All You Need to Know About Doorway Casing


The trim around a door frame—also known as doorway casing—is installed first and foremost to conceal unsightly construction gaps left between the frame and the drywall. But while it minimizes seams in your home’s construction, the clean visual border around the door can also enhance the architectural beauty of any home. Whether you want to install new doorway molding or update your existing one, start with this guide to doorway casing.

Detailed Doorways

In new construction, one the most common types of doorway casing consists of three separate pieces: two long pieces for the sides of the door and one shorter piece (called “head casing”) for the top of the door. You’ll notice that the casing boards slope slightly, typically thicker on one edge than the other. The thinner edge will be installed toward the inside of the door frame to reduce bulk in the doorway, while the thicker outside edge matches the depth of the base trim to create a cohesive threshold.

When setting out to design doorway casing, homeowners will find a wide variety of options, from simple trim with a completely flat surface to more elaborate (and often wider) options with intricate moldings and protrusions. Two major considerations when finding a favorite style are joint choice and sizing.


All You Need to Know About Doorway Casing

Door Casing Materials

What you use to build doorway casing is just as important to your style (and your budget) as the joint design and trim width. For homeowners and homebuilders, the choice comes down to these types of casing.



Installing Door Casing

Looking to save some money on labor to invest more in the materials themselves? Lucky for you, any homeowner can install standard door casing with some simple instructions. The DIY carpentry task takes about 15 minutes per each side of the door, once you become familiar with the tools and technique.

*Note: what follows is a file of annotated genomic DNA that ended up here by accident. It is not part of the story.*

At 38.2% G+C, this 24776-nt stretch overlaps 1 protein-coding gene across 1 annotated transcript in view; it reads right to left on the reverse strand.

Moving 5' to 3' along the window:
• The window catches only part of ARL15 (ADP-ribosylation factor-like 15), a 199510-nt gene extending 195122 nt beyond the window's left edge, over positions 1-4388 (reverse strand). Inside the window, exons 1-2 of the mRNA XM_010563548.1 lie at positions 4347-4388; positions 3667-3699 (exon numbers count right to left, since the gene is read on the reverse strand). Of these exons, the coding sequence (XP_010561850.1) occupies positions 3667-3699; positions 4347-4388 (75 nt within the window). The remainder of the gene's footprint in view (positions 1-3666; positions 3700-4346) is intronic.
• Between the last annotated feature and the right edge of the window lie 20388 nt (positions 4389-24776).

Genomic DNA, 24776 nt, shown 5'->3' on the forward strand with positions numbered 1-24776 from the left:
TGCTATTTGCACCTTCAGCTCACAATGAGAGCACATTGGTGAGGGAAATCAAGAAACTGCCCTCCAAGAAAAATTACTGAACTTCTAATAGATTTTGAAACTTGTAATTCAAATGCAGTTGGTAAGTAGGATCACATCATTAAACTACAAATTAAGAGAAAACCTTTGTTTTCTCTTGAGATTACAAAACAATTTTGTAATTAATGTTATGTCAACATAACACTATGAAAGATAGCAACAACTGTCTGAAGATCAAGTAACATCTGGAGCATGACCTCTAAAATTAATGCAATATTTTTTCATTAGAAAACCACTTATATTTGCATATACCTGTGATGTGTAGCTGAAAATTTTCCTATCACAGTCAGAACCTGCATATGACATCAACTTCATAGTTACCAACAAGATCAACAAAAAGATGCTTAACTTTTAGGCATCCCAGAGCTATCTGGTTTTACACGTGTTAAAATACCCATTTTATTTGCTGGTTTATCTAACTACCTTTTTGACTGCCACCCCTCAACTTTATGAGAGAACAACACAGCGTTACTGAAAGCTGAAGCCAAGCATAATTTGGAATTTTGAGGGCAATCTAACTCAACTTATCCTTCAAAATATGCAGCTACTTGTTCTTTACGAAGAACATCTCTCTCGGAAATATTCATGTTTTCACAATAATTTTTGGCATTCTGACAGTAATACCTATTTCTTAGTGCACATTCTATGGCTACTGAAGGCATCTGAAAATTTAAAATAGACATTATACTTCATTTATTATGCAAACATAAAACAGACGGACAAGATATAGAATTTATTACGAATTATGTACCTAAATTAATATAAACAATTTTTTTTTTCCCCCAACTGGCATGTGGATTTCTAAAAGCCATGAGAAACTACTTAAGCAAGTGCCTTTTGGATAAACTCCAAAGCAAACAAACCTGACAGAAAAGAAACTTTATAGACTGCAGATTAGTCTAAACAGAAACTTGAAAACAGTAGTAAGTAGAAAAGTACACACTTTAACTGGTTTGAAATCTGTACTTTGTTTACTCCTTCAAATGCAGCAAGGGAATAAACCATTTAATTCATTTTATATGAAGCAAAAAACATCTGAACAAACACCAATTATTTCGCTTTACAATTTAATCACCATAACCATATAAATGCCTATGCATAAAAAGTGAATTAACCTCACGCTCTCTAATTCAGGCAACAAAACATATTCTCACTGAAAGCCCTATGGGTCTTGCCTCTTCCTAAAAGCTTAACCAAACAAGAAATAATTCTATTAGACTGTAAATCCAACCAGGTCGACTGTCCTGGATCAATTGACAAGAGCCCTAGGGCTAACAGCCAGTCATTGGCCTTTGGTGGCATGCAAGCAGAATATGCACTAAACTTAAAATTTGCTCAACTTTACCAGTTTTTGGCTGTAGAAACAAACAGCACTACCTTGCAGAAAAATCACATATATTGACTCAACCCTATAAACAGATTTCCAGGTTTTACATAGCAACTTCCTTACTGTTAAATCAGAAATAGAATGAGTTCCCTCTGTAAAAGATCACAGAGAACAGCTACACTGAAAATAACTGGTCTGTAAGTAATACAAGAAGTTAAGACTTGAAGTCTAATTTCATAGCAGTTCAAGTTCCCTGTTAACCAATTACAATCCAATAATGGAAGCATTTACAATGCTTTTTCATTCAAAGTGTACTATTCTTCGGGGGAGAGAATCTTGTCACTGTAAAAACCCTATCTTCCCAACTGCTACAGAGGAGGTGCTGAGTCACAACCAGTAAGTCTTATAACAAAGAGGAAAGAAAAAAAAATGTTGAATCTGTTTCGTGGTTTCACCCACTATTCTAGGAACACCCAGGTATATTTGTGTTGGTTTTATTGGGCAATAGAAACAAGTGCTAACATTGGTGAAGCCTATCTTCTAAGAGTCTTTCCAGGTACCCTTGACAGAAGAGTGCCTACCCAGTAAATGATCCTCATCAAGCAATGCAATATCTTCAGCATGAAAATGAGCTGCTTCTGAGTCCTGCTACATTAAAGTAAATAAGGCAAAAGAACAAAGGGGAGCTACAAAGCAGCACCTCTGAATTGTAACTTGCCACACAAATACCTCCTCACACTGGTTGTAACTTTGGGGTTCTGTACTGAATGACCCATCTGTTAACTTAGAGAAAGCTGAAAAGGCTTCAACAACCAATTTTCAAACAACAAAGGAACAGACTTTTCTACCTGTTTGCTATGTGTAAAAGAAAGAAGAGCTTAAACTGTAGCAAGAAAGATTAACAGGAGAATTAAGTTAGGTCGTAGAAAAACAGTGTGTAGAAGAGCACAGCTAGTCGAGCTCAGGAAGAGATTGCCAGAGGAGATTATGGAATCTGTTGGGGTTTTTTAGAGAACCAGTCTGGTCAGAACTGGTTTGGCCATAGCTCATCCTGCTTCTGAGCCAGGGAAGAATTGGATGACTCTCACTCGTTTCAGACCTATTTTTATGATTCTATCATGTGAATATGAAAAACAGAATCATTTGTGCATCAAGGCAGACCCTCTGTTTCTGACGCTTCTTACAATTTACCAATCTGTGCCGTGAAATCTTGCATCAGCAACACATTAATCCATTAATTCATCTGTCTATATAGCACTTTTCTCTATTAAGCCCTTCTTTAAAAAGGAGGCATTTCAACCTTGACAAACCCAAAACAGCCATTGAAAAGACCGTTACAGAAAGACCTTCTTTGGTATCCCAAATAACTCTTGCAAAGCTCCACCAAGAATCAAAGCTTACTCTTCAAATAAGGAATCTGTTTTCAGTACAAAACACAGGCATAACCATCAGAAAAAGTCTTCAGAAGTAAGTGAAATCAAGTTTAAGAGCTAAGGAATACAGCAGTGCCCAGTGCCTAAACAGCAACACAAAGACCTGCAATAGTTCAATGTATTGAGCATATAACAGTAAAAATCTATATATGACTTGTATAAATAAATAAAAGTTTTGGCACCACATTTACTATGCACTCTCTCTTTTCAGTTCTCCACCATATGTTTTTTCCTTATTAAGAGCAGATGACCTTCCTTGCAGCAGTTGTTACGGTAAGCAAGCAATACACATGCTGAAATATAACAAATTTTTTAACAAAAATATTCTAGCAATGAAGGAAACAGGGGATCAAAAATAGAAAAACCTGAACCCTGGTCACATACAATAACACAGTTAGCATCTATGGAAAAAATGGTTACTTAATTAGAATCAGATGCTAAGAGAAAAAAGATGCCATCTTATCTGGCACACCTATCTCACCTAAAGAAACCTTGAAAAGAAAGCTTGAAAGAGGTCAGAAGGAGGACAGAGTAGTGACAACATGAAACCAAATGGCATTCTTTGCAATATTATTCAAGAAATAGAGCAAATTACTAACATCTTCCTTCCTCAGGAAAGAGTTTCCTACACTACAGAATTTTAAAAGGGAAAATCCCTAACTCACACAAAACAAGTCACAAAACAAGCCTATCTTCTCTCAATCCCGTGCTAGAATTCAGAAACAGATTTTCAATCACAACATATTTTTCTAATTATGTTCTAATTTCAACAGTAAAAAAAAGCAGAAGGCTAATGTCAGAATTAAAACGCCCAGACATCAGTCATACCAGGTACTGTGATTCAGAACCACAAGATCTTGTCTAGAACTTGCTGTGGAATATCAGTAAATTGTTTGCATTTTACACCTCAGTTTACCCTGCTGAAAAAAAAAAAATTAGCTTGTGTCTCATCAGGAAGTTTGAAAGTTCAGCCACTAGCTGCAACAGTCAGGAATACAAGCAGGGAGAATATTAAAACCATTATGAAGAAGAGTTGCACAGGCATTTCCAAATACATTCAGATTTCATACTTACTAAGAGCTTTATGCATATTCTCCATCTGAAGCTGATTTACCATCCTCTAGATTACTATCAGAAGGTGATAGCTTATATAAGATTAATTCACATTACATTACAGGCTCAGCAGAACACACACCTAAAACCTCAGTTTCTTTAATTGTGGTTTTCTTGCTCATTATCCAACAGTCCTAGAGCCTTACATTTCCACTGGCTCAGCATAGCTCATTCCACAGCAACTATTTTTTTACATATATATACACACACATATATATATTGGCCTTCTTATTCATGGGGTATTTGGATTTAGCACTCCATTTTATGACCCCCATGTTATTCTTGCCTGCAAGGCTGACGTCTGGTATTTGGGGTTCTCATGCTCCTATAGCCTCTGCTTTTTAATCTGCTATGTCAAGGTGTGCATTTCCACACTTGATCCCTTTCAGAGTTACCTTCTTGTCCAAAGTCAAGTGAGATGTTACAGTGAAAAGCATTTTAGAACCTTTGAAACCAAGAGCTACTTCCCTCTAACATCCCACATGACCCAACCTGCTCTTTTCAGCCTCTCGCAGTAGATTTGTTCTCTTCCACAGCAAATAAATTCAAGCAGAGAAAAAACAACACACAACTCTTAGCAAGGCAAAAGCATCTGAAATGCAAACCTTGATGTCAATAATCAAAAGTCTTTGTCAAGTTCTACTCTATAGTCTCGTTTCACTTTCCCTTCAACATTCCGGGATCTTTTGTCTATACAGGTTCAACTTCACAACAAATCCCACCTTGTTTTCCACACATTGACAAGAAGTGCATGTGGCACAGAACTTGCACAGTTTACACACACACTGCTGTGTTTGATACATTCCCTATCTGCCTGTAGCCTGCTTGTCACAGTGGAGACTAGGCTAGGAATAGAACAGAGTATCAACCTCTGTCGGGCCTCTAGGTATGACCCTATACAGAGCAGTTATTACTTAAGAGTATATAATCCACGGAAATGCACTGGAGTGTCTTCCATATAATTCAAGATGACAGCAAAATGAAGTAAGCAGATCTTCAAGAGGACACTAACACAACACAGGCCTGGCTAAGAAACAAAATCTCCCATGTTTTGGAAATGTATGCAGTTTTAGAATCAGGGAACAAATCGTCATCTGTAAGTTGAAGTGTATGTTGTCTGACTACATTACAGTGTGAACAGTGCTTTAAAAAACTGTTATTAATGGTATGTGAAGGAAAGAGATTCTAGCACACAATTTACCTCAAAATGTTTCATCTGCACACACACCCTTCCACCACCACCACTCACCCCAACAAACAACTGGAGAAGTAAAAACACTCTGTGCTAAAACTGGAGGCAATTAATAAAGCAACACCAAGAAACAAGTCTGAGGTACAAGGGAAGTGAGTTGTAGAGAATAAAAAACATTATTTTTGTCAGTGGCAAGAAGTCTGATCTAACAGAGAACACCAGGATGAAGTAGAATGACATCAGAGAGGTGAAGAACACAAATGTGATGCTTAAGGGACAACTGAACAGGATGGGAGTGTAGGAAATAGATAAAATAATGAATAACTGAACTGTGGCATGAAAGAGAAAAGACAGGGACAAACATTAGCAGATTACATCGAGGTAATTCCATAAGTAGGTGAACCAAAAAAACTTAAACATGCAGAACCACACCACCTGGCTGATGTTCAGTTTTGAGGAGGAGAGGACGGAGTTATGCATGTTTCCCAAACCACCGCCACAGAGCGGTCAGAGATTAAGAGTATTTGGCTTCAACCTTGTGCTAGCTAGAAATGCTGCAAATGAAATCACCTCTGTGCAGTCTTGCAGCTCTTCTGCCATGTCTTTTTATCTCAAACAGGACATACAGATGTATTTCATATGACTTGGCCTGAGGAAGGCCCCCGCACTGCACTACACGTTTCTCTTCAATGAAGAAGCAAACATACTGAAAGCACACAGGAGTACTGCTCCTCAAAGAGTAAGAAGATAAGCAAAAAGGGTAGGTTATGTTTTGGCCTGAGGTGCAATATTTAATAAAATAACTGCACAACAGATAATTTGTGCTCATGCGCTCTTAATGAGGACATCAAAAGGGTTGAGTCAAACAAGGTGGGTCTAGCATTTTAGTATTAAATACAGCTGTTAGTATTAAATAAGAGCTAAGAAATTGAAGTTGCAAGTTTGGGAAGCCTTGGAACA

MATERIALS AND TOOLS Available on Amazon – Power miter saw – 18gauge finish nailer – 1” and 2” finish nails – Carpenter’s wood glue

If you’re installing casing around one or two doors, consider renting an 18-gauge finish nailer and a power miter saw from a construction rental store (for a combined cost of about $60 per day). But if you plan to complete more extensive trim work, or if you’re an active handyman, you may opt to purchase the items instead. A decent consumer-grade power miter saw costs between $150 to $200 (view example on Amazon), while a finish nailer costs an additional $100 to $150 (view example on Amazon).

Before installing any type of casing, you’ll need to determine where, exactly, to place it along the doorframe. Measure and draw a line about ¼-inch from the inner part of the door frame; the line should be the same distance from the frame on the sides and the top of the door. This “reveal line” will serve as a guide for installing the inside edge of the casing. The quarter-inch of extra space is necessary to give the door hinges room to operate.

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Cutting and installing the casing will vary depending on your finished design.


Homeowners can create more elaborate door frames by adding multiple pieces of trim above the original casing board. The general rule of thumb with built-up head casing is to add progressively wider trim as you go upward on the wall. Virtually any trim can be layered to create the look you want; consider using chair rail, bed molding, or concave cove molding. Professional finish carpenters often use crown molding at the very top of a built-up head casing for a uniquely ornate look.